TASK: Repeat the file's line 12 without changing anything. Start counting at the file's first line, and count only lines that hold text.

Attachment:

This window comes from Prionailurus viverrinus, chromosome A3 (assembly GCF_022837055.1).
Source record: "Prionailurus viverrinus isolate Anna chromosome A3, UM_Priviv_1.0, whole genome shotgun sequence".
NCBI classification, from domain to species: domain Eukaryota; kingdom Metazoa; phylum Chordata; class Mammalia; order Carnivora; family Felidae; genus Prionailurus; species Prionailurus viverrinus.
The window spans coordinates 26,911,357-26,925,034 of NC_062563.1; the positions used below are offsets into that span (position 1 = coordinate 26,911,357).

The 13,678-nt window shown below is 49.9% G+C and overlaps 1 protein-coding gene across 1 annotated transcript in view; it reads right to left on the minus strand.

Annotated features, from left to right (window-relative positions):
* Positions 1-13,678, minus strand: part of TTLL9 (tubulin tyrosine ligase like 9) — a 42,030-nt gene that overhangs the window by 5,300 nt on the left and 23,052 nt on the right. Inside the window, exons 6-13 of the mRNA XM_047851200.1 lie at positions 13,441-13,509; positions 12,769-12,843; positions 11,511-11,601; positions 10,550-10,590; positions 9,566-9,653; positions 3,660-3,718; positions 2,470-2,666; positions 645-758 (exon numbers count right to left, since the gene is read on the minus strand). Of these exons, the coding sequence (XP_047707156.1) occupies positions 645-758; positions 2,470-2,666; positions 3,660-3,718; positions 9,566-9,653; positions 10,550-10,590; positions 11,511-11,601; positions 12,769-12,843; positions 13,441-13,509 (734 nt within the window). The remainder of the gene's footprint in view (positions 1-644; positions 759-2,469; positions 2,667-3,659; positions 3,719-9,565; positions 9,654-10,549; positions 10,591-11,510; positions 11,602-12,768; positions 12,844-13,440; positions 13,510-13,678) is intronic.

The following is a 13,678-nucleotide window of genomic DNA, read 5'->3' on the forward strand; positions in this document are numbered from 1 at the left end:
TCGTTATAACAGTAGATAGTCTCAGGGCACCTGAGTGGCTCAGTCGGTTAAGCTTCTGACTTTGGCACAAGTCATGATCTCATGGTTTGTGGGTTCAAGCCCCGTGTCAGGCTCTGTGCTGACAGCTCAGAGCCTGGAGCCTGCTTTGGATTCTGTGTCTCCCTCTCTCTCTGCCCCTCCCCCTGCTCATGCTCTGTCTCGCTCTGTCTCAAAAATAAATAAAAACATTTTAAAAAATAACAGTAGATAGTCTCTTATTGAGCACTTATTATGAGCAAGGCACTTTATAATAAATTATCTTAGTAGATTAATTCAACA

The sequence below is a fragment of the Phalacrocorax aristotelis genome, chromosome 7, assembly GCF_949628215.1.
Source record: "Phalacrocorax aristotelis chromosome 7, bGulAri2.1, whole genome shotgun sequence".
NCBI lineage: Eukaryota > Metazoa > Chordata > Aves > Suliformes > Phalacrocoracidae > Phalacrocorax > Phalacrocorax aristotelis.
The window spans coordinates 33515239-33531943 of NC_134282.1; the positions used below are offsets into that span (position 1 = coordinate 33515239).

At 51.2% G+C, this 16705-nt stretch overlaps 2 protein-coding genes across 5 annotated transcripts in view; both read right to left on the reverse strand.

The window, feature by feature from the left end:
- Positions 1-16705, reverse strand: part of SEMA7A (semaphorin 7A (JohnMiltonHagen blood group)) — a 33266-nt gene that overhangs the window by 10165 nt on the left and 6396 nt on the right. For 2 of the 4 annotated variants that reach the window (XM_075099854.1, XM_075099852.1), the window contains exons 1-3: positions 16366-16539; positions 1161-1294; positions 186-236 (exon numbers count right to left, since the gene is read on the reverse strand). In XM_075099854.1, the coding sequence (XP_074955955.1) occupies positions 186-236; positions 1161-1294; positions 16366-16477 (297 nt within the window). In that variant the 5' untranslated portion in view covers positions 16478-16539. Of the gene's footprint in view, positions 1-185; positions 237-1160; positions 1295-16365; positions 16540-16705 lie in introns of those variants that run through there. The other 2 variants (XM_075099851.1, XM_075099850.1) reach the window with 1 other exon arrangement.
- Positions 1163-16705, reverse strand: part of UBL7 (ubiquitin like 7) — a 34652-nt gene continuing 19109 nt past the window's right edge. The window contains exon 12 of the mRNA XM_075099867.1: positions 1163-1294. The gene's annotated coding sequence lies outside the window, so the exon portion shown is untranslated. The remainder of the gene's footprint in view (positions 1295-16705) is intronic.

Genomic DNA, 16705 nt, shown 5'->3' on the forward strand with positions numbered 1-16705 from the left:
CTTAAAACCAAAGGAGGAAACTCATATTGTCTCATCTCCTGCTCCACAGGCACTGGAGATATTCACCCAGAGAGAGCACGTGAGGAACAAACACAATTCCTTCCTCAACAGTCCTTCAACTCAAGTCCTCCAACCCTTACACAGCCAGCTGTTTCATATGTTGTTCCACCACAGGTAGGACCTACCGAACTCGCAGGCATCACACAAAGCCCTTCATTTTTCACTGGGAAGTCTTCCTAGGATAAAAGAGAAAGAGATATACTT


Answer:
NCBI lineage: Eukaryota > Metazoa > Chordata > Aves > Suliformes > Phalacrocoracidae > Phalacrocorax > Phalacrocorax aristotelis.